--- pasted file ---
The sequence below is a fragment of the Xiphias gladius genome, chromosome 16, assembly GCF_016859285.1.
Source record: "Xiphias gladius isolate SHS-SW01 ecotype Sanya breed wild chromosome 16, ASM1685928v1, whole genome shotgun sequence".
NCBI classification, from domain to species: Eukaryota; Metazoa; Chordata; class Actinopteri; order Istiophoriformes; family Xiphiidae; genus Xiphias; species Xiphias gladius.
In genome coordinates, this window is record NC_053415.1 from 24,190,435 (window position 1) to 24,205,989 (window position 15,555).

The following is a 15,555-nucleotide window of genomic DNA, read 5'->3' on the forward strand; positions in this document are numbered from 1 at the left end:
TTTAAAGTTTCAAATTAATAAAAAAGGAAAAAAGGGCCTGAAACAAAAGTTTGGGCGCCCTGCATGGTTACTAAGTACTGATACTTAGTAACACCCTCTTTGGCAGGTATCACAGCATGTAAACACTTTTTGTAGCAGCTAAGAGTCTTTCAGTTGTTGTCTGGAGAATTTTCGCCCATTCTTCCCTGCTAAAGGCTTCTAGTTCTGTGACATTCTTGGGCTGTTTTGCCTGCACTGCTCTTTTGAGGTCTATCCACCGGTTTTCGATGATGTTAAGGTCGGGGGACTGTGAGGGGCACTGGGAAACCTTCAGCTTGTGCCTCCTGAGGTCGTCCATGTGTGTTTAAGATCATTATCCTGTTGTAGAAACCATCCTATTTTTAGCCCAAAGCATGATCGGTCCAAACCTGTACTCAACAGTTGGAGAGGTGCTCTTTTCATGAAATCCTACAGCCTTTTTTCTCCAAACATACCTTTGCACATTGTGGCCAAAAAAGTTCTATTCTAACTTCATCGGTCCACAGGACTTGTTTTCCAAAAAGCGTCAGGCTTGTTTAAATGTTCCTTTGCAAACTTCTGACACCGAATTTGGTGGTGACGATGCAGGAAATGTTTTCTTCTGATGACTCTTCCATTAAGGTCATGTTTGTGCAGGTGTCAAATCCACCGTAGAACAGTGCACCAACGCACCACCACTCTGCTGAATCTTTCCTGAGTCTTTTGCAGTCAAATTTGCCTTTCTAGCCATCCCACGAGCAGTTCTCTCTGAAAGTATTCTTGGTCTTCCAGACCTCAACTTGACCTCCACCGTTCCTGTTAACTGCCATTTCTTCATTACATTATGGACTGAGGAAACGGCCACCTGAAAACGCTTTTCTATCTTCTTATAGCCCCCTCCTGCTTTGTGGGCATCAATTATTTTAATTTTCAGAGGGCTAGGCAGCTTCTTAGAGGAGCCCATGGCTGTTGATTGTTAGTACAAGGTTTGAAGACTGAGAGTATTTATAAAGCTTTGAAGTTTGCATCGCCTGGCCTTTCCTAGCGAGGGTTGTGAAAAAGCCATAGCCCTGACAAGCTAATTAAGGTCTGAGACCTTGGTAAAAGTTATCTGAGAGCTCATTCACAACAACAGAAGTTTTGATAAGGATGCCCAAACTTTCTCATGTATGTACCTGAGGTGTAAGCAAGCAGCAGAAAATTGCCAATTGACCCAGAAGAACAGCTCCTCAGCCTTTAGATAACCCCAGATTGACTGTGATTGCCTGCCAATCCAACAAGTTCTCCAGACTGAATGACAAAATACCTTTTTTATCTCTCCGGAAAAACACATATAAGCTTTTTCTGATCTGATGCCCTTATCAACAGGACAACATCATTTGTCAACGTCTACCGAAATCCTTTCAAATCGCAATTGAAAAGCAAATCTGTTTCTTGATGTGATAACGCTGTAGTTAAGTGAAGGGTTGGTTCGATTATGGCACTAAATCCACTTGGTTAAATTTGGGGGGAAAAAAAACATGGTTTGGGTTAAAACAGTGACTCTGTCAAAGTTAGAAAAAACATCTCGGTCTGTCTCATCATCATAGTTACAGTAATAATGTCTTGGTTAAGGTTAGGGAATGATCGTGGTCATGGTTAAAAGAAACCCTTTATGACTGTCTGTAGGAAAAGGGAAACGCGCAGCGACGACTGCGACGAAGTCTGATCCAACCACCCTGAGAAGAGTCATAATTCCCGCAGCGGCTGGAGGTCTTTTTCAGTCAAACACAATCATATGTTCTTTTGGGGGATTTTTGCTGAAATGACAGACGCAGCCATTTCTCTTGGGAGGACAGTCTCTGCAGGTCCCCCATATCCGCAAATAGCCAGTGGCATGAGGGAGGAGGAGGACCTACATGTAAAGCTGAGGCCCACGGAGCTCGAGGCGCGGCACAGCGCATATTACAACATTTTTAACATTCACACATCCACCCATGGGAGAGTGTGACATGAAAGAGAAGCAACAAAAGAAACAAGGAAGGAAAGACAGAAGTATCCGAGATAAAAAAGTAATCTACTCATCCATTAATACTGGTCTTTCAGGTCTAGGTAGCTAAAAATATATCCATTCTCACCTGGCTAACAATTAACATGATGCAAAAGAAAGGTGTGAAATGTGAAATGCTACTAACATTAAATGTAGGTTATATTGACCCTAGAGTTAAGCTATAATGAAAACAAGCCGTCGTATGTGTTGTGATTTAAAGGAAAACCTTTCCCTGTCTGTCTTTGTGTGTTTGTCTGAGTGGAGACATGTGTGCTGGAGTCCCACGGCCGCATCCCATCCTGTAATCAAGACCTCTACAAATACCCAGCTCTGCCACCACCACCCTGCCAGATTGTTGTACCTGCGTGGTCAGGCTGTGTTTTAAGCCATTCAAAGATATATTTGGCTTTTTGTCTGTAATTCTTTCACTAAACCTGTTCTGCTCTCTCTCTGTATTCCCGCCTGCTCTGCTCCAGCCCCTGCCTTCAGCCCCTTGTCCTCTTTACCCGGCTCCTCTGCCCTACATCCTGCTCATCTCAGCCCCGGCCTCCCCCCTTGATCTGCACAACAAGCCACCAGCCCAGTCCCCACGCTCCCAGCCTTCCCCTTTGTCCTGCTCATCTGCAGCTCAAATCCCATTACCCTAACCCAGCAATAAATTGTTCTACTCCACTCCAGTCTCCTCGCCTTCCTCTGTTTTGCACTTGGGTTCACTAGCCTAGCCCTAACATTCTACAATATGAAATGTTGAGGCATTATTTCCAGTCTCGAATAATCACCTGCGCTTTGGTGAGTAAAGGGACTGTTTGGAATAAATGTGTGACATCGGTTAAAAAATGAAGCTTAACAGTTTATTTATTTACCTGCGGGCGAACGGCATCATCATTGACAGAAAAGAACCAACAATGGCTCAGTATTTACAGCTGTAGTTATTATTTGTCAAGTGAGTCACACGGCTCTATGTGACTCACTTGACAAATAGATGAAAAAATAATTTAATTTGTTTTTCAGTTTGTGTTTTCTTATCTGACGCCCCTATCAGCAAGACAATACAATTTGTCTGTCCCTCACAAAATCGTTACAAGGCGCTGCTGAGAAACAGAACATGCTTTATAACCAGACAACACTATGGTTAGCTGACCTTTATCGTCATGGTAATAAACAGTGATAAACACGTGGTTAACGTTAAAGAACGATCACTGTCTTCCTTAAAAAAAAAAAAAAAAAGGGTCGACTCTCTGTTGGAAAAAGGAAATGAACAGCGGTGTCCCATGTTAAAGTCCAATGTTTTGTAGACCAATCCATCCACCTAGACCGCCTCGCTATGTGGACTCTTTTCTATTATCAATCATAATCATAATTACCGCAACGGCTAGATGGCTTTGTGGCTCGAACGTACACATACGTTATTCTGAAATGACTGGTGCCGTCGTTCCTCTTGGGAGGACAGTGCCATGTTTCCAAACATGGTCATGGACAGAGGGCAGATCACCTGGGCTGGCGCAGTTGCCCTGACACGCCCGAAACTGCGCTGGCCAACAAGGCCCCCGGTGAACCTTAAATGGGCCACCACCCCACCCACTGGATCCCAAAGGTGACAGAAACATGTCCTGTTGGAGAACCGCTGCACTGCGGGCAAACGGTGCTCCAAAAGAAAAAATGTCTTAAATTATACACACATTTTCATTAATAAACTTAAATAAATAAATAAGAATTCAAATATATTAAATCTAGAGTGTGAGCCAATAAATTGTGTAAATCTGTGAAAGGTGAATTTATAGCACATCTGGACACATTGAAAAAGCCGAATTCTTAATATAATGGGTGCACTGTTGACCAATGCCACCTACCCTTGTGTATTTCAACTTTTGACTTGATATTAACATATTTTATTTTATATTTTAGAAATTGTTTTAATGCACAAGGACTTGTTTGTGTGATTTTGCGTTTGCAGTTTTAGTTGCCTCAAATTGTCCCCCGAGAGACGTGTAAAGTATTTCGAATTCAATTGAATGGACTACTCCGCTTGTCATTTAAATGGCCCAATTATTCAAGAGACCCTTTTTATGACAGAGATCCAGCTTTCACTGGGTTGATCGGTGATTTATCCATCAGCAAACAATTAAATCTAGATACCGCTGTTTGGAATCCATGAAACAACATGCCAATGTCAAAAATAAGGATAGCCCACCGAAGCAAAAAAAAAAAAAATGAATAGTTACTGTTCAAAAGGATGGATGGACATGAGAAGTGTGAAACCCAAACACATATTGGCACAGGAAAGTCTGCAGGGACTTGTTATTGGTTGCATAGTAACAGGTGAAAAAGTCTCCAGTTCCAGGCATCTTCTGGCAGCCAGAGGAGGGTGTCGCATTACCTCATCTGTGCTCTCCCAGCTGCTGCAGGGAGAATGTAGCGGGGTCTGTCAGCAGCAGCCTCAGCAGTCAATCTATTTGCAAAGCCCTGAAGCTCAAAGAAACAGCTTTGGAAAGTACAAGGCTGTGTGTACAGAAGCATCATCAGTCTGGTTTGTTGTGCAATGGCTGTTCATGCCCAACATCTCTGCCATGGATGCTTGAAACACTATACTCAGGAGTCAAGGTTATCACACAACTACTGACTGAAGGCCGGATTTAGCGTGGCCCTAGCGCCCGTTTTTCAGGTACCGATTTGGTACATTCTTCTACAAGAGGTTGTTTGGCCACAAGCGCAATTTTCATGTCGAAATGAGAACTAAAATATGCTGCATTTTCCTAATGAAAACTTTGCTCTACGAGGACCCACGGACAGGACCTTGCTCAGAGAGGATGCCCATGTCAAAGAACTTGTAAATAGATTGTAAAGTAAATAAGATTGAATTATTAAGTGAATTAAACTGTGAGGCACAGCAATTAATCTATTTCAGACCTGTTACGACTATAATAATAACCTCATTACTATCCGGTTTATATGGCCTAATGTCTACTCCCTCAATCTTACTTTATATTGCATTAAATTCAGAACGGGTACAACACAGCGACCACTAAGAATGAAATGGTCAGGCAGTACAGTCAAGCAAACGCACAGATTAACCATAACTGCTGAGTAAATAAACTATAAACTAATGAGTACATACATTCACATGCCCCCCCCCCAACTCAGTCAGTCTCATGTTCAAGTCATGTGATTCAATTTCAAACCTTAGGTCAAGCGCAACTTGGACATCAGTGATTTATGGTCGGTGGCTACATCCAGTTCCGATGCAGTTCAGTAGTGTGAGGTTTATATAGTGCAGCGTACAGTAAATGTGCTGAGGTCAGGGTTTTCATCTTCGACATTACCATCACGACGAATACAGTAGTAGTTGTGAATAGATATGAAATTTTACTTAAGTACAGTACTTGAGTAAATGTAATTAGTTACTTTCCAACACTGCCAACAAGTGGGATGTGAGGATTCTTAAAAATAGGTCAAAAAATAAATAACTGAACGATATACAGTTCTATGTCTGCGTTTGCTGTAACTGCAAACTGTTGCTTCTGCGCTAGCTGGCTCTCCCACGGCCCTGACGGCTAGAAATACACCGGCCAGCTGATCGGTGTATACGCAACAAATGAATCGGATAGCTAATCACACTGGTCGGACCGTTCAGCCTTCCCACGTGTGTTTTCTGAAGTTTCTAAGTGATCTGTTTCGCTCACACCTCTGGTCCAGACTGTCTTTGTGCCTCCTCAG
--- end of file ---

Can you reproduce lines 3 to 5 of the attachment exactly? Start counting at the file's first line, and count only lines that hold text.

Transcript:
NCBI classification, from domain to species: Eukaryota; Metazoa; Chordata; class Actinopteri; order Istiophoriformes; family Xiphiidae; genus Xiphias; species Xiphias gladius.
In genome coordinates, this window is record NC_053415.1 from 24,190,435 (window position 1) to 24,205,989 (window position 15,555).

The following is a 15,555-nucleotide window of genomic DNA, read 5'->3' on the forward strand; positions in this document are numbered from 1 at the left end: